On December 31, 2013, Glynn County sheriff’s deputy Justin Juliano initiated a traffic stop at mile marker 43 on I-95, according to his police report. “The stop was on a 2001 Dodge Ram truck for a violation of the Georgia window tint law, a cracked windshield, and an expired license plate. The driver, who was later identified as Mr. Aubrey Lee Price, was issued a written warning for the above noted violations. I asked for consent to search his vehicle and his person and Mr. Price granted consent verbally. During this search I located a fake Georgia license. The roadside investigation led to the arrest of Mr. Price for giving a false name and date of birth. Once we arrived at the jail, Mr. Price disclosed his true identity.” The cop later told a TV reporter, “It was like a weight lifted off his shoulders.”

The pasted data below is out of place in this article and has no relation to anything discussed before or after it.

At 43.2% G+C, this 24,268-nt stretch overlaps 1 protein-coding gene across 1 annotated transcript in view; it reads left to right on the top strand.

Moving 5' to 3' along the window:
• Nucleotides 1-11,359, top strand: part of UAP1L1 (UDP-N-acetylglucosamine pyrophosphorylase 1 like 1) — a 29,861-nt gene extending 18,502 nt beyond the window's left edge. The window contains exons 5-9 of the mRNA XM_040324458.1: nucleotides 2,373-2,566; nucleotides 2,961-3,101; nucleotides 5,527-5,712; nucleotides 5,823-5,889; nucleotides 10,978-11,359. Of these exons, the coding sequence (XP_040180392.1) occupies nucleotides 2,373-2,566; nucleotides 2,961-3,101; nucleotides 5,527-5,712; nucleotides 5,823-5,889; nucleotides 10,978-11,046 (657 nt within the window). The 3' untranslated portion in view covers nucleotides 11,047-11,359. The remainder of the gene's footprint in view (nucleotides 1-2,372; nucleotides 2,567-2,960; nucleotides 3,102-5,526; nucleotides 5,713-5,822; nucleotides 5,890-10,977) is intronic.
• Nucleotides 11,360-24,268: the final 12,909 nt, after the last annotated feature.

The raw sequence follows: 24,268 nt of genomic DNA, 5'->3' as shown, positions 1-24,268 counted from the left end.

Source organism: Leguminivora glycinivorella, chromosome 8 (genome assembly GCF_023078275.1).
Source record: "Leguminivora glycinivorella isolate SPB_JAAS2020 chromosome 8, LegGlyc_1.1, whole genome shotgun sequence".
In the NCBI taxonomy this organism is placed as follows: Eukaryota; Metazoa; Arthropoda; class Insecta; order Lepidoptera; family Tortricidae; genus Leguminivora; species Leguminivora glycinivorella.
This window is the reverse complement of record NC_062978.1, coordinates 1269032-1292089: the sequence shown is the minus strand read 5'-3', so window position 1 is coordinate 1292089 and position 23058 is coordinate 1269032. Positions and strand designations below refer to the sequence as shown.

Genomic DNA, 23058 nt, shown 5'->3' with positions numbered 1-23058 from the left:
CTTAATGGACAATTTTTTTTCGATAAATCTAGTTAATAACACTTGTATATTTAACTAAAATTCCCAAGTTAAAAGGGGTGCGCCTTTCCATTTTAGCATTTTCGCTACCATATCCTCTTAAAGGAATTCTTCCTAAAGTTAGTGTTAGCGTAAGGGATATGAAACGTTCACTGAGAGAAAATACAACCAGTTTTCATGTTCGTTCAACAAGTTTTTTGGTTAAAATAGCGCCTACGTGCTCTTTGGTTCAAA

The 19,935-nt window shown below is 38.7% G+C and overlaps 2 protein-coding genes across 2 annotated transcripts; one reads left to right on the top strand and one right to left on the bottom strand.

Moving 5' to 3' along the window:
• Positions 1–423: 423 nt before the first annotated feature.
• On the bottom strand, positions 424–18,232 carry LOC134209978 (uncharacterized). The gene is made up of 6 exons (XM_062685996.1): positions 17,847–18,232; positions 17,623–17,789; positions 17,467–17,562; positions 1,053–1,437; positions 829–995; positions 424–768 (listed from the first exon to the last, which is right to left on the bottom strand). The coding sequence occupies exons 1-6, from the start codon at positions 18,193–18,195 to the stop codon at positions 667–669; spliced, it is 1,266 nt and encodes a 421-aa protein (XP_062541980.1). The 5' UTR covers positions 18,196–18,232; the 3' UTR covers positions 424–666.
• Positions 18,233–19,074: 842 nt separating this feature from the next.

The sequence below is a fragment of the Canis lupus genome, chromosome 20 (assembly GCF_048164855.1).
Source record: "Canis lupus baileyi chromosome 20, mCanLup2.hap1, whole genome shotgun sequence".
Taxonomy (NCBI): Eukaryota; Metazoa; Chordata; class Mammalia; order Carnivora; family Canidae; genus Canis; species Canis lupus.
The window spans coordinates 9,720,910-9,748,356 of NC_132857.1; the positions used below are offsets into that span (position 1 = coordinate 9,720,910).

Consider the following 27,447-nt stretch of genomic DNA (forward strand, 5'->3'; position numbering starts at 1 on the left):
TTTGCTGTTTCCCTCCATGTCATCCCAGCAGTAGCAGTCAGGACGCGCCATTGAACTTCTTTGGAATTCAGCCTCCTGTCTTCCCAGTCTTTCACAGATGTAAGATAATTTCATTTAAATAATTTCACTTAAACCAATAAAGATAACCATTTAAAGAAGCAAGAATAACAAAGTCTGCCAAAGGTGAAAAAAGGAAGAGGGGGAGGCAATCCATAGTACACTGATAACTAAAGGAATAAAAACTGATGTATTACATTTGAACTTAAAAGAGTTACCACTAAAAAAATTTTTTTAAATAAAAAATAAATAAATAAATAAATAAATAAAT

In custody, Price called his father: “Dad, I’m alive. I need you to listen carefully. Call this number for me and give them this code: 666.” The code, Price told me, was for Pedro’s people. “It meant run for your life, get rid of your phones.”
“I didn’t know what he was talking about,” Jim Price said. “I couldn’t do it.”
When I first saw Lee Price, outside an interview room at Statesboro’s Bulloch County Jail, he was shorter than I’d expected. His hair had been cut. He wore baggy jail pinstripes, cheap purple eyeglasses left for him by his lawyer, black Crocs, and leg shackles. He shook my hand. “The food is terrible in here,” he said as we sat down. “I mostly just eat peanut butter from the commissary.” He looked his age, forty-seven. But when he smiled—which was often on some days, and never on others—there was something boyish, mischievous about him.